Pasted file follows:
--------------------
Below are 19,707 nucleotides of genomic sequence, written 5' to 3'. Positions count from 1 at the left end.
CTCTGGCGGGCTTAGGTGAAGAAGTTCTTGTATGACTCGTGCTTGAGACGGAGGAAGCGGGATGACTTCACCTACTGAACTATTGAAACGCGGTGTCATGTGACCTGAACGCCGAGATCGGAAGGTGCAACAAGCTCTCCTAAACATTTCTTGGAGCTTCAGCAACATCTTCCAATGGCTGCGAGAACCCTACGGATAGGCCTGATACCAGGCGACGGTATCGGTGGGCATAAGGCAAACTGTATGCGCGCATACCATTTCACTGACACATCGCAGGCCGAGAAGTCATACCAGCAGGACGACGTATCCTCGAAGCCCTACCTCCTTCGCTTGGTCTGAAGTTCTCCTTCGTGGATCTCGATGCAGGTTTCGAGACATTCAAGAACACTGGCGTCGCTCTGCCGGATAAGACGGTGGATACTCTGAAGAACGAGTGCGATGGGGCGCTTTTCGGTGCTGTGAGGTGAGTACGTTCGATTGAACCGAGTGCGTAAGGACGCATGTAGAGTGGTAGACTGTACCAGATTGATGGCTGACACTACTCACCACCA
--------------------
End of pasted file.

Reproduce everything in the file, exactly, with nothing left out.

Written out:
Below are 19,707 nucleotides of genomic sequence, written 5' to 3'. Positions count from 1 at the left end.
CTCTGGCGGGCTTAGGTGAAGAAGTTCTTGTATGACTCGTGCTTGAGACGGAGGAAGCGGGATGACTTCACCTACTGAACTATTGAAACGCGGTGTCATGTGACCTGAACGCCGAGATCGGAAGGTGCAACAAGCTCTCCTAAACATTTCTTGGAGCTTCAGCAACATCTTCCAATGGCTGCGAGAACCCTACGGATAGGCCTGATACCAGGCGACGGTATCGGTGGGCATAAGGCAAACTGTATGCGCGCATACCATTTCACTGACACATCGCAGGCCGAGAAGTCATACCAGCAGGACGACGTATCCTCGAAGCCCTACCTCCTTCGCTTGGTCTGAAGTTCTCCTTCGTGGATCTCGATGCAGGTTTCGAGACATTCAAGAACACTGGCGTCGCTCTGCCGGATAAGACGGTGGATACTCTGAAGAACGAGTGCGATGGGGCGCTTTTCGGTGCTGTGAGGTGAGTACGTTCGATTGAACCGAGTGCGTAAGGACGCATGTAGAGTGGTAGACTGTACCAGATTGATGGCTGACACTACTCACCACCA